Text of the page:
Pranami

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The Pranami tradition theology is based on Hindu god Krishna, an avatar of Vishnu.[1]

Pranami, also known as Dhami, is a Vaishnavism sub-tradition within Hinduism, focussed on god Krishna.[1][2][3] The tradition emerged in the 17th-century in Western India, based on the teachings of Bhakti saints, Sri Devchandra Maharaj and his foremost disciple Sri Mehraj Thakur (also known as Mahamati Prannath or Prananath, which gives this tradition the name).[1]

The tradition grew after Mughal Empire declined, in the wake of Aurangzeb's religious persecution of non-Muslims, when Hindu rebellion led to new kingdoms. King Chatrasal of one such kingdom of Bundelkhand patronized Prannath. The Pranami tradition welcomed Hindus and Muslims to join the Krishna worship tradition. At conversion initiation, Prannath would invite the new members to dine together regardless of whether they came from Hindu or Muslim background. He would also explain the Pranami ideas by citing Hindu and Muslim texts to make his teachings connect with the background of the converts.[3]

Krishna Pranami Mandir, in Madhya Pradesh and Nepal.

The religious center of the Pranami tradition has been in northeast Madhya Pradesh, in the town of Panna.[2] In the contemporary era, other major Pranami religious centers (gaddi) are in Jamnagar (Gujarat) and Phuguwa (south of Kathmandu, Nepal).[4]

The Pranami worship Krishna as the god, and its theology holds nirguna Brahman (panentheistic) view of influenced by the Shuddhadvaita philosophy of Vallabhacharya.[1][4][5] Its Hindu temples include idols, or sometimes just the texts. Its theology is contained in 14 religious texts attributed to Prannath, the Bhagavad Gita and the Bhagavata Purana.[1][6] While the Hindu scriptures Bhagavad Gita and the Bhagavata Purana are in Sanskrit, the 14 Prannath compositions contain 18,768 chaupai (verses), and is called Kuljam Svarup. It is, like in other Bhakti movement saint traditions, an eclectic mix of vernacular languages found in central, west and north India: Hindi, Gujarati, Urdu, Arabic, Persian, Sindhi and Sanskrit.[2][4] The Pranami devotees believe that Prannath taught with his text, the essence of all major religious texts of the world, including the Vedas, the Gita, the Quran and the Bible. The devotees believe in Hindu bhakti, but willingly accept or reject teachings found in other sources and texts.[4]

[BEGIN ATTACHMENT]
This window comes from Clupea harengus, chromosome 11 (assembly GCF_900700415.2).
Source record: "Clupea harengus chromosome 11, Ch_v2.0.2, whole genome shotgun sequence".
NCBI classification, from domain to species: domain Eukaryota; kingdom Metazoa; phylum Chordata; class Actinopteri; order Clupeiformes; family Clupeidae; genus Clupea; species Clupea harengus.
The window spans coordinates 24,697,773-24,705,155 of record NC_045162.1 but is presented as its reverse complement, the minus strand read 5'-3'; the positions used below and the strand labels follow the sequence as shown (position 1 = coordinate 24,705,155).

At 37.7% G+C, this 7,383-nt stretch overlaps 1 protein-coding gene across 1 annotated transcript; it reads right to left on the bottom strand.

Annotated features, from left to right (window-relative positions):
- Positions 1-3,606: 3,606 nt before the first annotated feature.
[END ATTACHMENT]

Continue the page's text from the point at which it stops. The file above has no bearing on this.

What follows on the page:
Images and devotees at Krishna Pranami temples.

The tradition is strictly vegetarian (ahimsa, non-violence to animals), non-caste tradition dedicated to Radha-Krishna.[1][4] Dedicated Pranami temples exist such as in Kathiawar and Gulf of Kutch region, but followers of Pranami traditions substitute it by praying and spiritual pursuits in any nearby convenient Hindu Krishna temples.[1][3] There are an estimated 5-10 million Pranamis found primarily throughout North India, particularly the states of Gujarat, Rajasthan, Punjab, Madhya Pradesh, Haryana, Uttar Pradesh, West Bengal, and Assam, as well as the eastern half of Nepal.[1]

Mahatma Gandhi's mother was a pious Pranami Hindu.[3]

See also[edit]

References[edit]

  1. ^ a b c d e f g h Toffin, Gerard (2011). The Politics of Belonging in the Himalayas: Local Attachments and Boundary Dynamics. SAGE Publishers. pp. 144–152. ISBN 978-8132105244. 
  2. ^ a b c Shiri Ram Bakshi; S.R. Bakshi And O.P. Ralhan (2008). Madhya Pradesh Through the Ages. Sarup & Sons. pp. 205–206. ISBN 978-81-7625-806-7. 
  3. ^ a b c d Arvind Sharma (2013). Gandhi: A Spiritual Biography. Yale University Press. pp. 10–12. ISBN 978-0-300-18738-0. 
  4. ^ a b c d e Gerard Toffin (2012). John Zavos; et al., eds. Public Hinduisms. SAGE Publications. pp. 249–254. ISBN 978-81-321-1696-7. 
  5. ^ "12 Commandments for a Pranami". Shri Krishna Pranami Sampraday. 
  6. ^ "Tartam Sagar". Shri Krishna Pranami Sampraday. Retrieved 28 September 2015. 

Further reading[edit]

  • Mukharya, P.S. (2003). Mahamati Prannath and the Synthesis of All Religions. Jamnagar: Shri 5 Navtanpuri Dham. ISBN 8186228535

External links[edit]